Service working to increase efficiency, number of riders served.
For students with no way of getting home safely on their own, the Associated Students of Oregon State University provide the option of requesting a SafeRide van to pick them up and take them to a requested destination, even if they engage in behaviors such as drinking.
“I know sometimes it may feel uncomfortable to call a friend or someone who doesn’t engage in the same social behaviors that you want to engage in, and so this can be an option to be able to get home and feel safe,” Brittany Nefcy, the program’s coordinator, said.
The student-run program, which is one of the oldest in the nation, began shuttling students in 1989, according to Nefcy. SafeRide runs every night from 7 p.m. to 2 a.m. and can pick up students anywhere, but cannot drop them off at commercial locations. The service is funded by student fees and free of
judgement, Nefcy added.
According to Sayeeda Sieah, the program’s assistant manager for outreach, last year, approximately one-fourth of OSU students utilized the service. In exact terms, a total of 7,312 individuals requested over 65,000 rides.
However, only approximately 35,000 rides were completed, according to Nefcy. Some of the reasons for this disparity include the administrator asking to cancel the ride if there is an error and asking the rider to make their request again, students who ask to be dropped off at commercial locations and riders who cancel the ride themselves.
Data collected by the SafeRide program shows that of the nearly 31,000 incomplete rides last year, 23,785 were cancelled by riders. Of the 7,456 rides cancelled by SafeRide, 3,611 were due to riders not showing up.
According to Jeff Baxter, the SafeRide graduate teaching assistant, the service is over capacity, which is one potential reason for the number of uncompleted rides.
“On any given night, we have between four and six vans out trying to get as many rides as possible,” Baxter said in an email. “Some folks don’t want to wait for 30 minutes for a van to show up and pick them up, others find another way to get to their destination and some simply just don’t show up.”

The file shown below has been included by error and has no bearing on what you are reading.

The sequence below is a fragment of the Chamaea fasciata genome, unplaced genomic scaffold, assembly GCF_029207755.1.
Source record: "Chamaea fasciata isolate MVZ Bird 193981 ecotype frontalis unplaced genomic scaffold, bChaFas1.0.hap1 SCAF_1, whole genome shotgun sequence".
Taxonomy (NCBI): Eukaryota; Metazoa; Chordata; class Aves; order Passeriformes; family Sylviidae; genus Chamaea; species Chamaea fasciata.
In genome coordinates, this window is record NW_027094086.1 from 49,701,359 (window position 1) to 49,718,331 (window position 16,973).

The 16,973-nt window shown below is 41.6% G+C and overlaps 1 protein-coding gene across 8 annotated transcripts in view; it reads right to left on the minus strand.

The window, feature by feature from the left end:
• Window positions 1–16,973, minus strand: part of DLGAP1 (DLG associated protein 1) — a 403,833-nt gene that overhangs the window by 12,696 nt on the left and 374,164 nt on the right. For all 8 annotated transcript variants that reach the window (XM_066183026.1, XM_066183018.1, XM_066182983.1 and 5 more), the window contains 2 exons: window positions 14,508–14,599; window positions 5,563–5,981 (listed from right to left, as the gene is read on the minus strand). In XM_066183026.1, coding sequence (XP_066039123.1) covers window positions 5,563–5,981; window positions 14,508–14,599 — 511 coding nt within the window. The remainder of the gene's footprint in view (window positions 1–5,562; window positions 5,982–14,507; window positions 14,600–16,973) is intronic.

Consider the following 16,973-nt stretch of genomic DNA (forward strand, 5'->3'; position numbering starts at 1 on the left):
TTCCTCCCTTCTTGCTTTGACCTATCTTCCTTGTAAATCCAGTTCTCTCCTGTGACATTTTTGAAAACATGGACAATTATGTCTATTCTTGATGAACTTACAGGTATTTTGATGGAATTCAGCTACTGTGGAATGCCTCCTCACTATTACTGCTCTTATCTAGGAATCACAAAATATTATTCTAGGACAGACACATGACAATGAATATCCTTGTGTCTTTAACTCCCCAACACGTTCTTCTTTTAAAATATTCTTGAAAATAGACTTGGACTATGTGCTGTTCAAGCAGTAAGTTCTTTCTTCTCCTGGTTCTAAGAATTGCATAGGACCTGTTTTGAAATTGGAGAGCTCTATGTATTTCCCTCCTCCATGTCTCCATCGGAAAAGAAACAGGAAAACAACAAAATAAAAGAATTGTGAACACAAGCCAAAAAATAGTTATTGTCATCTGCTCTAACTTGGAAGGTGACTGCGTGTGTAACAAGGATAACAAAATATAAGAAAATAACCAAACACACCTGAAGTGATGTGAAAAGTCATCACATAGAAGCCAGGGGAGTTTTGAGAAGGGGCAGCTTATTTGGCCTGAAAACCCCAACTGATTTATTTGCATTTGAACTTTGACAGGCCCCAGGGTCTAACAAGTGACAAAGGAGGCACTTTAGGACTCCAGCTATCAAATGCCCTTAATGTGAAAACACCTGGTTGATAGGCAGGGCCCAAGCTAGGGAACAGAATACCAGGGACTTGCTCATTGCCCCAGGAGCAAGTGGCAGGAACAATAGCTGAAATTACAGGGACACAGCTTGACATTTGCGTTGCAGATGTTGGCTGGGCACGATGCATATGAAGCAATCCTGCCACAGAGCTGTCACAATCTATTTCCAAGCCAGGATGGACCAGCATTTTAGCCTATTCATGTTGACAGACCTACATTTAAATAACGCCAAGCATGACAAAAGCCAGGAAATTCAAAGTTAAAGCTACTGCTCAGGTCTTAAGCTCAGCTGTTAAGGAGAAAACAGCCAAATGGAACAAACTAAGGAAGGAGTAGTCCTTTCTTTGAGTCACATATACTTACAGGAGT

Baxter’s role as SafeRide’s GTA involves assessing the service and surveying riders to find out what can be improved. To address the concern of incomplete rides, SafeRide is working with the city to advertise Night Owl bus routes, a joint project of the Corvallis Transit System and ASOSU, according to Baxter. Baxter also sees potential partnerships with ride booking services including Uber and Lyft, an effort pursued by the ASOSU executive branch over the summer, as an opportunity to increase transportation options for students.
“There will be those students who are able to afford Uber or Lyft and those who are not able to,” Baxter said in an email. “When students use Uber or Lyft instead of using our service, they will free up space in our service for students who are unable to afford other options.”
Sieah, who oversees SafeRide’s website, social media, and advertising, sees ride booking services as allies, rather than competitors, in SafeRide’s mission to help students travel safely.
“Being a student myself, I now have more options for a ride home and to me, that is awesome,” Sieah said via email.
According to Nefcy, another way SafeRide intends to help students get around safely is through updates to their app. In about two weeks, the program plans to add a number of new features, including up-to-the-minute reports of wait times and starred locations for consistent riders to easily request a ride to or from any location they frequent.
The app will also increase the efficiency of ride allocation between vans by allowing drivers to pass rides between vans and automatically organize requests into routes, Nefcy added. Currently, drivers accept rides requested in their area and have to cancel erroneous requests before asking a student to try again. The administrators will soon be able to swap rides between rides on their end.
“It is really still from when it started to now, a student-run service,” Nefcy said. “I will suggest things to the students, but ultimately, them making those choices and decisions, and when we make those choices or have those conversations it’s always about, ‘How will this impact our riders? Is that for the better for them or not?”